The AP1 suffers from a little bit of unpredictable “snappiness”, when driven at the limit. While it may make the car feel more lively on the street, this isn’t exactly the type of behavior that you want to have on the track.
One the of reasons for this is the motion ratio biased towards the rear wheels. The rear swaybar on the AP1 is extremely stiff at nearly 500lb. Some people swap in a miata front swaybar, which I believe is somewhere in the realm of 170lb. But I opted to go with a non-CR AP2 bar which falls around 320lb. I like a car that’s a little looser, so I think this bar will be a good choice for me. But we will find out.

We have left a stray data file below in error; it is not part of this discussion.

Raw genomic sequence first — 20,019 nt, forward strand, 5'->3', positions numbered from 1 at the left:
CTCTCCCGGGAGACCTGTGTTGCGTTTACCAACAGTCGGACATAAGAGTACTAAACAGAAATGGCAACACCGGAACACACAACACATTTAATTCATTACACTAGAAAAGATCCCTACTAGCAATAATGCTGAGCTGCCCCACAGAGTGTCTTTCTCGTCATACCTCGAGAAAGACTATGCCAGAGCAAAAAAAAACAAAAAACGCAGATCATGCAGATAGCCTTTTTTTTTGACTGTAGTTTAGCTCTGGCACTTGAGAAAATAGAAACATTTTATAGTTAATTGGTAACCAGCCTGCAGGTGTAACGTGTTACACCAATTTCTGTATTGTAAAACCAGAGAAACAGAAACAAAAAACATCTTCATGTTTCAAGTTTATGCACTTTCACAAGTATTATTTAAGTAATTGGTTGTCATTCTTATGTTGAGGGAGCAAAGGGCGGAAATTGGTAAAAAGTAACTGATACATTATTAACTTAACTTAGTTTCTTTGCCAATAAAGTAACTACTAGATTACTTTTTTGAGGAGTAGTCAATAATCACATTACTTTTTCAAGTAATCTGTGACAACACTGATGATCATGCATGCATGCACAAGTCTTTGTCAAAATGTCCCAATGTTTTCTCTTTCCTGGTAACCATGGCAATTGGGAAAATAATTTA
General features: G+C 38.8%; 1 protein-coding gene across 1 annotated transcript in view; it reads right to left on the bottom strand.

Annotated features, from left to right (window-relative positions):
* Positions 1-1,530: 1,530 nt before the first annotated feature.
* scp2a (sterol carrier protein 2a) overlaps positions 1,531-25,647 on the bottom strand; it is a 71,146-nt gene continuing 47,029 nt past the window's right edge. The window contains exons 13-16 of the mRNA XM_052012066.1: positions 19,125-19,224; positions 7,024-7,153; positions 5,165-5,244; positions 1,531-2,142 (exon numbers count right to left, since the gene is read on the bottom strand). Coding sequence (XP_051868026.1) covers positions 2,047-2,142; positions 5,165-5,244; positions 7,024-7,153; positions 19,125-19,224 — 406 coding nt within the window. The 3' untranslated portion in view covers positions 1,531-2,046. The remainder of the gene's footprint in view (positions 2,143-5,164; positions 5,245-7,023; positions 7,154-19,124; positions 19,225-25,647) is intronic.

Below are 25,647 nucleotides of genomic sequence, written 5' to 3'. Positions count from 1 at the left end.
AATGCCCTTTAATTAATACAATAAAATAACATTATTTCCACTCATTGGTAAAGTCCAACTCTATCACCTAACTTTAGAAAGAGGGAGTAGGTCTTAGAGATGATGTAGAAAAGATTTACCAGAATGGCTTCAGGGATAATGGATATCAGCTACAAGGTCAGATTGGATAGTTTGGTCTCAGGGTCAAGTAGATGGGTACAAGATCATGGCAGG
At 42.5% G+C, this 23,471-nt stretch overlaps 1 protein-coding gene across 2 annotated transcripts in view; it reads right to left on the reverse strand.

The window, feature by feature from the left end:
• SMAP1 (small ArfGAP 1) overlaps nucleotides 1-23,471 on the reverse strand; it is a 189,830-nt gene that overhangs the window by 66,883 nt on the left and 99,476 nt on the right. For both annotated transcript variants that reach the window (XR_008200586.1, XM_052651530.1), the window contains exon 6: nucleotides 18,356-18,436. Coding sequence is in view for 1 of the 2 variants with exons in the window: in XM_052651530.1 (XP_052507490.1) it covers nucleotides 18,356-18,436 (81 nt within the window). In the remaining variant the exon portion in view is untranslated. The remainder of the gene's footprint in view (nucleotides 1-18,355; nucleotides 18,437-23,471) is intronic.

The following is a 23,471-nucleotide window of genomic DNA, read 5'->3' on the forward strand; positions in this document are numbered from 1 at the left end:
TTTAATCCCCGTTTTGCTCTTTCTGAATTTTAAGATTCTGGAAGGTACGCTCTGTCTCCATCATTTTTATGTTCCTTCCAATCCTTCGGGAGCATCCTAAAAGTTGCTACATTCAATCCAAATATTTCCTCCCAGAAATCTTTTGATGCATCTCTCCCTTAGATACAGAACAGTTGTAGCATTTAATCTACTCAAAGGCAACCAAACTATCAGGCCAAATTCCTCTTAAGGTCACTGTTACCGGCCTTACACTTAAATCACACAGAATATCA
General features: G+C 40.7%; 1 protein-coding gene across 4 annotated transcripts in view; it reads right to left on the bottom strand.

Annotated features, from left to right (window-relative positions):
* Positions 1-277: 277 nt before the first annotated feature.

The job was fairly straightforward, just unbolt everything that is connected to the swaybar, and everything that is in the way. Which includes disconnecting the catback exhaust and dismounting it from the rear hangers. Make sure to buy some silicone grease to lube up the hangers to make it easier to slip the bushings off of them.
Here you can see the difference in the size of the AP1 bar compared to the AP2 bar. Makes it look like a toothpick in comparison.
Also, you must make sure that there is weight on the rear wheels when you perform this installation. Otherwise you risk fastening the bar in a position that creates preload on the rear suspension. Which is bad.